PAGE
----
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Wednesday 3 March 2010

London Bridge is burning down! I'll work from home

Today I arrived at my local train station set for my 15min journey into Central London only to find all my trains were cancelled due to a fire at London Bridge station. I found the only alternative was a 2 hour big red bus journey guarded by a mosh pit of people fighting for the one or two spare standing spaces.

With our modern world I don't need to be at work to do my job. I can easily fire up the VPN and do my development work remotely. So I gave my boss a bell. He is very understanding and having a development background he understands the advantages of working from home on occasions and so he granted my request. Despite his understanding, however, the company wide policy is to only allow working from home in emergencies and so had to explain his reluctance.

I can understand a company wide default policy of 'work from home only in emergencies' but am not sure it should apply to developers in all instances. Most people where I work cannot do their job from home. Many of the staff depend on meetings and interaction. Conversely, meetings and interaction mostly prevent me from working and so I have relatively very few.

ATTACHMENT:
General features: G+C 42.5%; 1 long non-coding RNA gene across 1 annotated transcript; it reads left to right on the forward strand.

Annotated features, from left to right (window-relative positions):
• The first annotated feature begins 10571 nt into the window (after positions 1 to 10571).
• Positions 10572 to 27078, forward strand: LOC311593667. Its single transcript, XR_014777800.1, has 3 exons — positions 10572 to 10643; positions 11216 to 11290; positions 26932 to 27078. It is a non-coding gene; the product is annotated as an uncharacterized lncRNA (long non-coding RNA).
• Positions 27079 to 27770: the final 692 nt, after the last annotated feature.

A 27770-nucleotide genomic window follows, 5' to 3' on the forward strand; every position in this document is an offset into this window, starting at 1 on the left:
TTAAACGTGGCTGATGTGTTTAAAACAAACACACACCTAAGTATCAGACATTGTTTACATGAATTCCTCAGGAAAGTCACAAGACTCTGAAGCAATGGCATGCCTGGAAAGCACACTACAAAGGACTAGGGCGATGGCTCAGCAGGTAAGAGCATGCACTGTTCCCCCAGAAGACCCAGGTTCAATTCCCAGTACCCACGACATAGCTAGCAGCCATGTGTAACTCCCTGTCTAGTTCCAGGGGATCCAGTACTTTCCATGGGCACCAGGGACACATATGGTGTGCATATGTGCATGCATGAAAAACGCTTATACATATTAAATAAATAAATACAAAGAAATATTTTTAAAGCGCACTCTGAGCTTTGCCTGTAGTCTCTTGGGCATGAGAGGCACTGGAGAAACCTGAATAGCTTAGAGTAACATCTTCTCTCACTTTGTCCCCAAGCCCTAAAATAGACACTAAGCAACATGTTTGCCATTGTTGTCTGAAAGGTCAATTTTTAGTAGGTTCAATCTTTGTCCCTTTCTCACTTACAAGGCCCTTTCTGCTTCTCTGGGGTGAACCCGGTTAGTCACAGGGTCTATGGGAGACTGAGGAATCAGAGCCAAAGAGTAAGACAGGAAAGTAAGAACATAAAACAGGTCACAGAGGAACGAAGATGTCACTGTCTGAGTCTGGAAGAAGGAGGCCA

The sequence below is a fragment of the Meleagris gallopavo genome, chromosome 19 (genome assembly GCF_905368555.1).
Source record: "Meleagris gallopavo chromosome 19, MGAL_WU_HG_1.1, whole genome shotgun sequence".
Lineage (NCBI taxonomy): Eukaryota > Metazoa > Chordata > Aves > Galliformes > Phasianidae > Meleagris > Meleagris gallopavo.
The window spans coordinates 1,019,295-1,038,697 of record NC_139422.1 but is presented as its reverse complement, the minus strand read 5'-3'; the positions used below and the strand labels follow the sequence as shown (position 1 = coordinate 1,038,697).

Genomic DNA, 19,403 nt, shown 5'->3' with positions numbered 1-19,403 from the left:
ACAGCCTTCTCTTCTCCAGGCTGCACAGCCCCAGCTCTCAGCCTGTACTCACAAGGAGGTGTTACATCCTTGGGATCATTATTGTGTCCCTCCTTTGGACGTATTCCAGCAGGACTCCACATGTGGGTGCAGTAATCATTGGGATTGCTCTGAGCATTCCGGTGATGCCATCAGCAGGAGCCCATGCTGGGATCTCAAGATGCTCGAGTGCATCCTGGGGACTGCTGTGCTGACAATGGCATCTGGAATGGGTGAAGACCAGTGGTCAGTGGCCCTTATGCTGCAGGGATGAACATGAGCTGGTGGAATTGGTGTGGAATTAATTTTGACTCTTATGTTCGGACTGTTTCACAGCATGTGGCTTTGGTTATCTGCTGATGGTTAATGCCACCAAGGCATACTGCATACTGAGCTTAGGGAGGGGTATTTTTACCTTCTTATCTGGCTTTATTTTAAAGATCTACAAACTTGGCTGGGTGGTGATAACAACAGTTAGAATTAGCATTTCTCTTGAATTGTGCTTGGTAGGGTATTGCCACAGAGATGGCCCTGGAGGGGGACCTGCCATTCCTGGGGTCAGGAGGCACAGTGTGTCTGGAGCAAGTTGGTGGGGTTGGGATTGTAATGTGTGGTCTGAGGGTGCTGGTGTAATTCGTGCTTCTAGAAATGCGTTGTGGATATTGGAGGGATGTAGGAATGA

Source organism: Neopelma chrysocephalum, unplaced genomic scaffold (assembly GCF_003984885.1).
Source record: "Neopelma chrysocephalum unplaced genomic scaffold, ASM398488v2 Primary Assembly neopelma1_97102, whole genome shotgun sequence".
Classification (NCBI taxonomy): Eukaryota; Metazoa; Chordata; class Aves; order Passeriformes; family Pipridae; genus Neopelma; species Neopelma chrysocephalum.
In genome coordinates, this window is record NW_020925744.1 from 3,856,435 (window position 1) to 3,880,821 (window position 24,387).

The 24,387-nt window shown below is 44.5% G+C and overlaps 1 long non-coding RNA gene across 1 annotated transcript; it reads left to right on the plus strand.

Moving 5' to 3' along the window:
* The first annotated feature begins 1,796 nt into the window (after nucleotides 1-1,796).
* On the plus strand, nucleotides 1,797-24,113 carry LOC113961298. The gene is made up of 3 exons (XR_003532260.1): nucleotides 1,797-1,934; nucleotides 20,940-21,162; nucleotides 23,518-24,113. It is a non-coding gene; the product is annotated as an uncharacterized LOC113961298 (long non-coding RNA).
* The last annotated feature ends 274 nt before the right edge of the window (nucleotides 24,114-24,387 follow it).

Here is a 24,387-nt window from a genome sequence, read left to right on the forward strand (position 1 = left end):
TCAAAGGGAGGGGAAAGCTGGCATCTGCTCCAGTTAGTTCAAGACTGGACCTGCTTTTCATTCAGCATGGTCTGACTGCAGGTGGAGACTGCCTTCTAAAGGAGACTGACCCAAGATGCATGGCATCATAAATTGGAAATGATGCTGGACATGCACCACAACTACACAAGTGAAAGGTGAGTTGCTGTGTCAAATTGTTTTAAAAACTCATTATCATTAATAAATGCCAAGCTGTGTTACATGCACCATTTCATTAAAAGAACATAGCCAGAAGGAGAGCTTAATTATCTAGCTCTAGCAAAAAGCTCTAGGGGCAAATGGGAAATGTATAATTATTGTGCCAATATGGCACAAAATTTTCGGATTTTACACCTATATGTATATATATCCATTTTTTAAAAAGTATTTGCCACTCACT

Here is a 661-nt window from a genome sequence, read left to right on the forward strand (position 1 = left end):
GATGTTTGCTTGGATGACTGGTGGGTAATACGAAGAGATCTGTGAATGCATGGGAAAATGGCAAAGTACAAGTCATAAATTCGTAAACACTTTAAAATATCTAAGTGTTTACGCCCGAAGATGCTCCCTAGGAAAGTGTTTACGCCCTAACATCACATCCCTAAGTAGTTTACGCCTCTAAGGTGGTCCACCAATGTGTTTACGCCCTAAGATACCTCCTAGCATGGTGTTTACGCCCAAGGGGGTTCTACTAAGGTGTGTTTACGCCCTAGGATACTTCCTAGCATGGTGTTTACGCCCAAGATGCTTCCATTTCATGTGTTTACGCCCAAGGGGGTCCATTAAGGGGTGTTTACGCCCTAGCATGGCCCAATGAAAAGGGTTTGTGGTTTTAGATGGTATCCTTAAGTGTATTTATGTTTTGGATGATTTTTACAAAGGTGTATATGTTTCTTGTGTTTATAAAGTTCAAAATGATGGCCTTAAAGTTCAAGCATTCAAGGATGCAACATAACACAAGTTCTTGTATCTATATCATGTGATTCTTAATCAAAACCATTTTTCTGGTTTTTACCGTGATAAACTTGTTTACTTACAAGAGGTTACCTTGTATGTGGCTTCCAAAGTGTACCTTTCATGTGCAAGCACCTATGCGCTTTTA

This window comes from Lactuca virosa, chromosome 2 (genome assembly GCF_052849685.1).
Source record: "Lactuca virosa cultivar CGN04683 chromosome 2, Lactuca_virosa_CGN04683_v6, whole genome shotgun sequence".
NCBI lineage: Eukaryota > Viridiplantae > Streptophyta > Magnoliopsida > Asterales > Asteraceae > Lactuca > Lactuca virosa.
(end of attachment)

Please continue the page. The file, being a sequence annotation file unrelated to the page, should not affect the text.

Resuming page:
Of course I need to be at work most of the time. People need me to estimate technical solutions and timescales and I need to be on hand generally. I can't just put my head down and write code all the time (as much as I'd love to). Today I worked from home and I am not joking when I say I got through work estimated at almost 20 hours in the space of my standard 7.5 hour day.

I suppose the problem is if the developers I work with are allowed to work from home on occasions then everyone will want to. Then there will be at least one person taking the piss - there always is.

With development having such a tangible metric (e.g. code commits to source control, features materialising) and there being the huge advantage of being able to pump out huge amounts of work more than usual due to lack of distraction can there not be some compromise?

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  2. I can totally relate to your situation. It's frustrating when unexpected events like the London Bridge fire throw a wrench into our daily routines, especially when it comes to commuting to work. I've had my fair share of bus journeys packed like sardines too!

    But hey, on the bright side, it's amazing how technology allows us to adapt and work remotely, isn't it? I've also found myself in situations where working from home has been a lifesaver, especially in the tech world where we can fire up a VPN and get things done without missing a beat.

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